Vime • August 11, 2023

Diving into Google Analytics 4: An Introduction to G4 Data Analysis and Insights for Beginners

Google Analytics is one of the most renowned tools available worldwide. If you landed on this article, you are aware that this tool has recently undergone a substantial transformation with Google Analytics 4 (GA4) and want to learn all about it.

This article explores the most significant changes in features we found after a month using GA4.

What is GA4?

Google Analytics is a free analytics service that assists marketers in making data-driven decisions. By quantifying and assessing user interactions, it provides valuable insights into our audience and Customer Journey. This extensive data covers from visited URLs to user interactions like clicks, views, scrolls and basic demographics, such as location, device, age and language.

Launched in October 2020, Google Analytics 4 is the latest version of Google Analytics, introducing a remarkable upgrade in functionality and a change of platform. GA4 and Google Analytics’ previous version – Universal Analytics - coexisted until July 2023, when GA4 took over as the only existing version of Google Analytics and forced businesses to migrate all pre-existing data to the new platform.

Differences between Universal Analytics and GA4

Google Analytics 4 is leading to a new era of analytics, pivoting its entire approach towards a user-centred perspective. This transformative shift not only revolutionises the analytics field but also introduces a more general and intuitive method for configuring and conducting analyses.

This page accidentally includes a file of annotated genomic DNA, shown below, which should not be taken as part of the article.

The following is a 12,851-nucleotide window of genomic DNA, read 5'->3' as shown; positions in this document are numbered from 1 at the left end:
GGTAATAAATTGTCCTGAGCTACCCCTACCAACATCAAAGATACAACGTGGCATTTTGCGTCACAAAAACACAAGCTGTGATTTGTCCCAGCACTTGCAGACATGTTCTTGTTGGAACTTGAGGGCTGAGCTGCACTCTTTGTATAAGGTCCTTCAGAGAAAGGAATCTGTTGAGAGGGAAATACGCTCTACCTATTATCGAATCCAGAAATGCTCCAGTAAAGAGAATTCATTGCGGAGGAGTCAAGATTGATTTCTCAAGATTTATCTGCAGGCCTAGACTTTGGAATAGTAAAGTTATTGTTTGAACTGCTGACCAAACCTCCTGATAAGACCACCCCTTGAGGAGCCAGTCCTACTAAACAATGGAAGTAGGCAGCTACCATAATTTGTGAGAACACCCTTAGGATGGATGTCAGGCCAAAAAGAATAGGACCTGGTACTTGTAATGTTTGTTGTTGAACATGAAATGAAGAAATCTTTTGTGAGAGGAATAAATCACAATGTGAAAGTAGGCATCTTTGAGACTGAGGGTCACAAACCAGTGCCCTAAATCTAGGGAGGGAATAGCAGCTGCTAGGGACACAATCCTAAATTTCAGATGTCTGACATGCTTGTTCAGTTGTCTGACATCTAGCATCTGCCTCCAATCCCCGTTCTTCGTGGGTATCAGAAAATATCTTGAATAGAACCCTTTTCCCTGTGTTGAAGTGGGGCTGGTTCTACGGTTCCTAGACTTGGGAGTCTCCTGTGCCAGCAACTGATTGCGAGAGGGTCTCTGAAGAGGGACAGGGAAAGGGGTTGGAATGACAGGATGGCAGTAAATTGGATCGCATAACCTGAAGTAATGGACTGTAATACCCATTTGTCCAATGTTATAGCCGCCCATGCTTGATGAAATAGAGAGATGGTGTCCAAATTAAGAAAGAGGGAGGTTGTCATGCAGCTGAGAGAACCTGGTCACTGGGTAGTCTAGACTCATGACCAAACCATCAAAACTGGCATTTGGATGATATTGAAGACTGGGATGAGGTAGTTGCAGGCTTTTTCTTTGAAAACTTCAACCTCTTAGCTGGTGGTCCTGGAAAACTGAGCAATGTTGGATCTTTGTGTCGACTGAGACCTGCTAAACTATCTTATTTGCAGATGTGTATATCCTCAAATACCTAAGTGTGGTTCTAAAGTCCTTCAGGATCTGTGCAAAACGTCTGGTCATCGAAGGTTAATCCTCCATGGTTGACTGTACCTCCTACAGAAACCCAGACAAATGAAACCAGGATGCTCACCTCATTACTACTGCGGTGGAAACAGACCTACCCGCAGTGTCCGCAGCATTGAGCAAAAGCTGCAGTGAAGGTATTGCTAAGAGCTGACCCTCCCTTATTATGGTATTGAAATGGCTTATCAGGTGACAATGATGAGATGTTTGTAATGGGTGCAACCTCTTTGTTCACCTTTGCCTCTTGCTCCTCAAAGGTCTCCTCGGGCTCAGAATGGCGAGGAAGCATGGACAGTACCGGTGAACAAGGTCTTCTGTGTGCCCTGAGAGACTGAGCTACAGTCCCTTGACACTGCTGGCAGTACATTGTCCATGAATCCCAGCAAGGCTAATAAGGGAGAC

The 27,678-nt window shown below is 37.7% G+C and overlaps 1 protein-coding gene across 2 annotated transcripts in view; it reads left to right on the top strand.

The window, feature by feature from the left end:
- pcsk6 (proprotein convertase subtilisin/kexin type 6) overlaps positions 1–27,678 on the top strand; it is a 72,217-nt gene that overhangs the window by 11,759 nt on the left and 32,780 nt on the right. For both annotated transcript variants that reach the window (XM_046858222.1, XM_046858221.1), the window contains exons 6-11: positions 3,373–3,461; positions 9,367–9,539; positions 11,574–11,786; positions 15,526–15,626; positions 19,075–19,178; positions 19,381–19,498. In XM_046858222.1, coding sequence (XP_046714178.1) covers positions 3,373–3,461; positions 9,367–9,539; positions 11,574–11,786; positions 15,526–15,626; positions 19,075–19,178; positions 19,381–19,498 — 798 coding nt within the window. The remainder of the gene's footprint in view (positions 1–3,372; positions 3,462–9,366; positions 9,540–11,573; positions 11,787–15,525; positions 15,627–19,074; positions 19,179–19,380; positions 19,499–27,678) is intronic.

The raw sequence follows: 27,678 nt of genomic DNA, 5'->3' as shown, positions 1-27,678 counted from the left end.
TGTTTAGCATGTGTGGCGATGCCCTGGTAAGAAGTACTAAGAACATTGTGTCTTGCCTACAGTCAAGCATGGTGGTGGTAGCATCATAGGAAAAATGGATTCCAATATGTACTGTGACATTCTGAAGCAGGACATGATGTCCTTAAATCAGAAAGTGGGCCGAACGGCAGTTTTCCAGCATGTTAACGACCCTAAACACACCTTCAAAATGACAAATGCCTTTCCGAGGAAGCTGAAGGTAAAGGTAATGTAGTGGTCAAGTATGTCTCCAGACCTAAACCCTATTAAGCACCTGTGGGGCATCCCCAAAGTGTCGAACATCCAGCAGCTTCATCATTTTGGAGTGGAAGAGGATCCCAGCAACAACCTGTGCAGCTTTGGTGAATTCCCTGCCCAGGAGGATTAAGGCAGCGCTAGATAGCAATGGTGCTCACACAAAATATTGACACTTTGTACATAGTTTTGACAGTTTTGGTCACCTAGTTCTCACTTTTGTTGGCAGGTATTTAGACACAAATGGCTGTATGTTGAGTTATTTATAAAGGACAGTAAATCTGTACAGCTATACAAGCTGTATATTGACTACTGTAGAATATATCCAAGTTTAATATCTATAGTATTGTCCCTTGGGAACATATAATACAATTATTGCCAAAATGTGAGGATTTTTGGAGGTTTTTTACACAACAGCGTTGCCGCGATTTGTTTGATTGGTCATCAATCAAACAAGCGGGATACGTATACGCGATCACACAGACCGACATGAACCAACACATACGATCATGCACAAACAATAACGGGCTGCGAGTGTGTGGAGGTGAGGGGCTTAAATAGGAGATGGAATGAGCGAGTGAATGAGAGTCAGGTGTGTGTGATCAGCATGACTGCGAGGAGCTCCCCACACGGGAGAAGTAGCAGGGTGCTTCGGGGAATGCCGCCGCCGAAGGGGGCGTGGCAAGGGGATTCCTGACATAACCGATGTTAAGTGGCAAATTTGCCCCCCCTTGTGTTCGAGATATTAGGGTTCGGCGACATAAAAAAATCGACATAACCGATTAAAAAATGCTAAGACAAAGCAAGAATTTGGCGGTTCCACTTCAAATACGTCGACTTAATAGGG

We have been analysing the difference between UA and GA4, and these are the three areas where GA4 stands out after our first impressions.

Data Consolidation

One of the fundamental differences between UA and GA4 is their approach to data consolidation. The former measures screen views in distinct mobile-specific properties, whereas the latter takes a unified process by combining web and App data within a single property.

Google Analytics 4’s shift towards consolidation is a pivotal transformation in analytics, especially for organisations tracking website and App activities. The departure from the compartmentalised structure of UA resulted in a more holistic perspective of user engagement across various touchpoints and, in general, the whole evolving digital landscape.

This characteristic is particularly relevant for the iGaming industry, as most brands heavily invest in two distinct user experiences: website and App. This new Google Analytics 4 property takes on significant importance in this context. It enables a clearer understanding of the differences between these two user experiences, facilitating the identification of areas of improvement and habit trends in a user base that requires a high degree of security and comfort while engaging.

Filtering Options

Another significant contrast between Universal Analytics and GA4 lies in their filtering capabilities. UA empowers users to apply a variety of filters that can impact the data displayed. These can exclude specific geographic regions or internal IP traffic and have the potential to create variations in pageview counts when compared to GA4. The dynamics shift in Google Analytics 4, as filtering capabilities are absent in its properties. We consider this alternation in data interpretation dynamics underscores the need for meticulous consideration when comparing metrics between the two platforms.